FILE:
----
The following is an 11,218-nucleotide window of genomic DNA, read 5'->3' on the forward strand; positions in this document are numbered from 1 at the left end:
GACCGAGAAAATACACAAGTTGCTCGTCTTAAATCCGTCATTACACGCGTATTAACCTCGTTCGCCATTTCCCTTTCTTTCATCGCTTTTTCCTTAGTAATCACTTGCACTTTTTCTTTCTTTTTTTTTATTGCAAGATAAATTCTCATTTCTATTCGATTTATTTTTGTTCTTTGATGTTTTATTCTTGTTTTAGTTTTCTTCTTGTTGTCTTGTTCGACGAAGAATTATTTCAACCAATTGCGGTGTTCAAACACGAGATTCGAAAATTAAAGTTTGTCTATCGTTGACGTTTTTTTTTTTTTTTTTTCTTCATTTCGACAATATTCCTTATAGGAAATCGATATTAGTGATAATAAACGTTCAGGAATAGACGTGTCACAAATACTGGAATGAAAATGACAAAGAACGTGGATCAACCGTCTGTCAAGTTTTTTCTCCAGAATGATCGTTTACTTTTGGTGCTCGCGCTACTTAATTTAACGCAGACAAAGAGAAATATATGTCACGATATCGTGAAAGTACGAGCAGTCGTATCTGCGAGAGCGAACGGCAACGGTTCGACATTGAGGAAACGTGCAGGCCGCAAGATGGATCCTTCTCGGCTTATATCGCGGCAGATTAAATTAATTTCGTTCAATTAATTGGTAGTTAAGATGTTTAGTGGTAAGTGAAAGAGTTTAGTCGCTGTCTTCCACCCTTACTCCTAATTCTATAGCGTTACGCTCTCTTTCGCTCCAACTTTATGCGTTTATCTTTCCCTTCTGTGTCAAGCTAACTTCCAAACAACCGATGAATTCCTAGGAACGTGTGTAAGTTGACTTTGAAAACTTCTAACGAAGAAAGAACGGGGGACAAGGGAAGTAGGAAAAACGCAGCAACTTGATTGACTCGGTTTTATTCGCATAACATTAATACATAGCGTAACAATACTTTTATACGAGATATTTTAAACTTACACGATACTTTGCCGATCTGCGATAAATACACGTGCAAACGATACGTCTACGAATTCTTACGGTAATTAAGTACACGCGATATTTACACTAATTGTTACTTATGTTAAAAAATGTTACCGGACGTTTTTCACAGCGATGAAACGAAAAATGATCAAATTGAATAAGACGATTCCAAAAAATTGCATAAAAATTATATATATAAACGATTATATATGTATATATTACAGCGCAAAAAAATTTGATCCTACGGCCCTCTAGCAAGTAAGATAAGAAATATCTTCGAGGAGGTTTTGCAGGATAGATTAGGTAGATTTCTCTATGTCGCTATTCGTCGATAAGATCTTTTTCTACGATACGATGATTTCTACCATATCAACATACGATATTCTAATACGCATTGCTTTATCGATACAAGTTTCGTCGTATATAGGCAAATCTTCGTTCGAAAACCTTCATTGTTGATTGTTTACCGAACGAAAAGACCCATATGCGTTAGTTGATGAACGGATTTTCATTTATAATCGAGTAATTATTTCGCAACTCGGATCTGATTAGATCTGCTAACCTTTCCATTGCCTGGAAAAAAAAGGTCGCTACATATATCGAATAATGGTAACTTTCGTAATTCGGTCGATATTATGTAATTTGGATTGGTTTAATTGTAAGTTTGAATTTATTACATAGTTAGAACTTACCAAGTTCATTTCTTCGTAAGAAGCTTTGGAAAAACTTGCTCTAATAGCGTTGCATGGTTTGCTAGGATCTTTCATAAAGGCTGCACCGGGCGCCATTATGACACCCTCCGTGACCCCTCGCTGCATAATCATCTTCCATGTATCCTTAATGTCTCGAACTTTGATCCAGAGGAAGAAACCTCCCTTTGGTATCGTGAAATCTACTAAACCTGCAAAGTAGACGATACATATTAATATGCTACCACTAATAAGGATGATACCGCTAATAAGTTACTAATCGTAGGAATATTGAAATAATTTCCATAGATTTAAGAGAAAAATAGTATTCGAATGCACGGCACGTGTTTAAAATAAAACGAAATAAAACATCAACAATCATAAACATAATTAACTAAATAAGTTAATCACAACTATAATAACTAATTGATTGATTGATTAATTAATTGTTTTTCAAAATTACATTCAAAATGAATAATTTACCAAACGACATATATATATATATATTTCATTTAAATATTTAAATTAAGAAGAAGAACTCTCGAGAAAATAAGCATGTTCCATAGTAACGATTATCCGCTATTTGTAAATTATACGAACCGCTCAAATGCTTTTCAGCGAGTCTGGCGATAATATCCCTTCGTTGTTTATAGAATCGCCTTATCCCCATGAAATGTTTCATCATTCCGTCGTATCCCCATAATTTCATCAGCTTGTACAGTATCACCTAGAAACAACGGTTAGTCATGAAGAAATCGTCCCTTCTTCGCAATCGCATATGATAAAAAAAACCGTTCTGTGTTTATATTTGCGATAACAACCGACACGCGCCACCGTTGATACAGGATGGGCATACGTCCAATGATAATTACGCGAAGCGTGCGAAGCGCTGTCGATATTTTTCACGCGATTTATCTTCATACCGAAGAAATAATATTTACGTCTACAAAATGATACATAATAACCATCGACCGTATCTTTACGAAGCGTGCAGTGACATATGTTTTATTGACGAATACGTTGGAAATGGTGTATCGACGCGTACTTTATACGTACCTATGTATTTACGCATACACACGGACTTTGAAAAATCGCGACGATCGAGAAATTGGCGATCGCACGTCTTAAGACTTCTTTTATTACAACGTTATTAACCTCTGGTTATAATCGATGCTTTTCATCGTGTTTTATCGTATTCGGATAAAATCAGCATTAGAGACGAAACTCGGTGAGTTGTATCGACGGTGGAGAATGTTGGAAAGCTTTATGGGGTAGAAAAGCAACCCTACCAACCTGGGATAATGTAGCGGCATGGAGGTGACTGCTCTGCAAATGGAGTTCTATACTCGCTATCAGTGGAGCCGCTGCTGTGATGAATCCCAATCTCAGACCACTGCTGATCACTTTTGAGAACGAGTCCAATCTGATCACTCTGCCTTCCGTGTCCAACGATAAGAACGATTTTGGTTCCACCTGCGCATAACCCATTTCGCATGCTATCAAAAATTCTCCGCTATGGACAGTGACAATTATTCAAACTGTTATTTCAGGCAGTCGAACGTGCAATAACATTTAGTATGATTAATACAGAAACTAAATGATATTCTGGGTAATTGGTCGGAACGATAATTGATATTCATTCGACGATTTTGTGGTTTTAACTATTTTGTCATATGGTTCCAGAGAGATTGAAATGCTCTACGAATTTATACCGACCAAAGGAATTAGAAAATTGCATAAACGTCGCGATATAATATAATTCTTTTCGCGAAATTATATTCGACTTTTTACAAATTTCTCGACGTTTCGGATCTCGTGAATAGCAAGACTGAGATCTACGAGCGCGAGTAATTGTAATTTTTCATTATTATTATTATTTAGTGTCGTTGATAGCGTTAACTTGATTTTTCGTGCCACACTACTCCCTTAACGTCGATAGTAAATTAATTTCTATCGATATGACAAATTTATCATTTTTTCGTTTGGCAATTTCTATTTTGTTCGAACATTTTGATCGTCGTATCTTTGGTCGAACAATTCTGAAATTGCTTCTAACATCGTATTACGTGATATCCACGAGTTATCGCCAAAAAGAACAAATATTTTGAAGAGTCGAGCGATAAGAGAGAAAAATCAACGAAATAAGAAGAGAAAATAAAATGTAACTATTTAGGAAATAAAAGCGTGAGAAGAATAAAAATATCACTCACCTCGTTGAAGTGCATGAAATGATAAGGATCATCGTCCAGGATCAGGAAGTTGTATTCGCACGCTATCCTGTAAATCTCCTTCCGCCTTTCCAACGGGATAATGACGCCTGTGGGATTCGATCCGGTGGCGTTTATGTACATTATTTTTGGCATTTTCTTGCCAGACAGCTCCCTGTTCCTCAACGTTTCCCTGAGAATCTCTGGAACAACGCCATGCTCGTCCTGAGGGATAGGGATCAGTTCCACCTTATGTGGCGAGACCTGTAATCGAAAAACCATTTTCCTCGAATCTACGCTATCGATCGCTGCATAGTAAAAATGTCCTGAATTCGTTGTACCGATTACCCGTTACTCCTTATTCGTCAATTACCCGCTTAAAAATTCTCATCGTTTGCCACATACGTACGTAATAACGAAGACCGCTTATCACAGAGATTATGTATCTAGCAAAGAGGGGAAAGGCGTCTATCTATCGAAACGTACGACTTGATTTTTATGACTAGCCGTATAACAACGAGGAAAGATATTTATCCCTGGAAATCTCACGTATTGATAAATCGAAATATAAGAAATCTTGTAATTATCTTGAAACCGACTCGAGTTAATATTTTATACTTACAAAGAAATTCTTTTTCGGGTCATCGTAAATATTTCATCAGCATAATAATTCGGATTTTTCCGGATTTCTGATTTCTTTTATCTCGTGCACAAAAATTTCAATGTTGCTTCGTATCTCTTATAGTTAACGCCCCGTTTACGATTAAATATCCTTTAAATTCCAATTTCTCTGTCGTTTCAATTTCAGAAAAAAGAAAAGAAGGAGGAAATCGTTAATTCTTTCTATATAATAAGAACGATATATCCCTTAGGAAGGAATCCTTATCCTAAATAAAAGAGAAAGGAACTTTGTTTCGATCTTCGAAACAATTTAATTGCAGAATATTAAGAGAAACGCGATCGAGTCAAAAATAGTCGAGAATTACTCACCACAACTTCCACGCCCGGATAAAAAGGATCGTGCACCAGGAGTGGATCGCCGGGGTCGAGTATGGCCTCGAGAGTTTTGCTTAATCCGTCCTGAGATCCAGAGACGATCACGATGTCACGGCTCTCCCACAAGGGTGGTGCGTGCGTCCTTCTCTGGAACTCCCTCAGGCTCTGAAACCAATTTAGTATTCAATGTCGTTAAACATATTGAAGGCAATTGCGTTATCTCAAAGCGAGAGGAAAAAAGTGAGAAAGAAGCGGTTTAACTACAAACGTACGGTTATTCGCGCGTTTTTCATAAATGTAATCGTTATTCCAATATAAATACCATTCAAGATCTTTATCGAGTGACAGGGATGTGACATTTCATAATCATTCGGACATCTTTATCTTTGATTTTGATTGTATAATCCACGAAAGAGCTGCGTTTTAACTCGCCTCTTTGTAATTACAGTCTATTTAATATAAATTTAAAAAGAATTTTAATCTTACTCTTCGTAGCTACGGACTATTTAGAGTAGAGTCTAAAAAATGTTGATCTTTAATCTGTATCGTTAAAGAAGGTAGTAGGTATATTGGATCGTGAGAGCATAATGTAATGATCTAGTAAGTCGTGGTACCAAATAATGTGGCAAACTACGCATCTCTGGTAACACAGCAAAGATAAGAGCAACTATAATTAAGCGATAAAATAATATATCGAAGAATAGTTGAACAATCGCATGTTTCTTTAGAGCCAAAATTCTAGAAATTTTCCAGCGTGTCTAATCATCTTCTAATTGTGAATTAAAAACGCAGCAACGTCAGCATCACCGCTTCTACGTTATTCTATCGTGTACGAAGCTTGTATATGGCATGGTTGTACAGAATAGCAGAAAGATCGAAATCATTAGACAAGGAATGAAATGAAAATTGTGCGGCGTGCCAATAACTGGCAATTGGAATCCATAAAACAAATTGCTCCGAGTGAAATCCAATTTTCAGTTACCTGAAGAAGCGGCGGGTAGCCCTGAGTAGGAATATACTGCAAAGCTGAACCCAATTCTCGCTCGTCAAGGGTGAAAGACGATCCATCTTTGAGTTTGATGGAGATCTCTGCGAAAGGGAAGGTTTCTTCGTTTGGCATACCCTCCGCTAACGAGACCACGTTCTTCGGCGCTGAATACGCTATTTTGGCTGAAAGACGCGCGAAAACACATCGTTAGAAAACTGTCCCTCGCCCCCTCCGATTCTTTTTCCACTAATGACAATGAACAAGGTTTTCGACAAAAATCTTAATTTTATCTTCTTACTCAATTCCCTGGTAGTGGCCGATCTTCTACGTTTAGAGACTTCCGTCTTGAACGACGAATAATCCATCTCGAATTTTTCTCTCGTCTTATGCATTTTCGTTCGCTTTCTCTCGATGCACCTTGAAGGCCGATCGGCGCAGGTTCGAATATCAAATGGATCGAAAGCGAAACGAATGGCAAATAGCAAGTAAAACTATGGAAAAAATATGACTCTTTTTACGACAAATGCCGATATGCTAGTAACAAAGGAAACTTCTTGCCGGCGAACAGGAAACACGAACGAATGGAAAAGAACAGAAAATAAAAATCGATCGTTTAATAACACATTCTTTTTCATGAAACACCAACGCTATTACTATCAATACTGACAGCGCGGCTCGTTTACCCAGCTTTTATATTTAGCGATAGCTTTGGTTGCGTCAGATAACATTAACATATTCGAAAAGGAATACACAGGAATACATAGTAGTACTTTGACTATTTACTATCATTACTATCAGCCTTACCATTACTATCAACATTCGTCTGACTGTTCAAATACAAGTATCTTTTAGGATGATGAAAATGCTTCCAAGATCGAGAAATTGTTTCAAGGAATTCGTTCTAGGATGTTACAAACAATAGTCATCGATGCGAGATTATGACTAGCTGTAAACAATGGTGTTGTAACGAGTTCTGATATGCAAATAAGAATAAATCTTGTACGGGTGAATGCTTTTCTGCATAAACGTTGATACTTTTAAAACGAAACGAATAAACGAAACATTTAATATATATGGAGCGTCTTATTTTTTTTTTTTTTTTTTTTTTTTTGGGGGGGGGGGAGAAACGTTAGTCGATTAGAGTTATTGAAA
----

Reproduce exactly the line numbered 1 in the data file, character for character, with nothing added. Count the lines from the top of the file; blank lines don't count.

The following is an 11,218-nucleotide window of genomic DNA, read 5'->3' on the forward strand; positions in this document are numbered from 1 at the left end: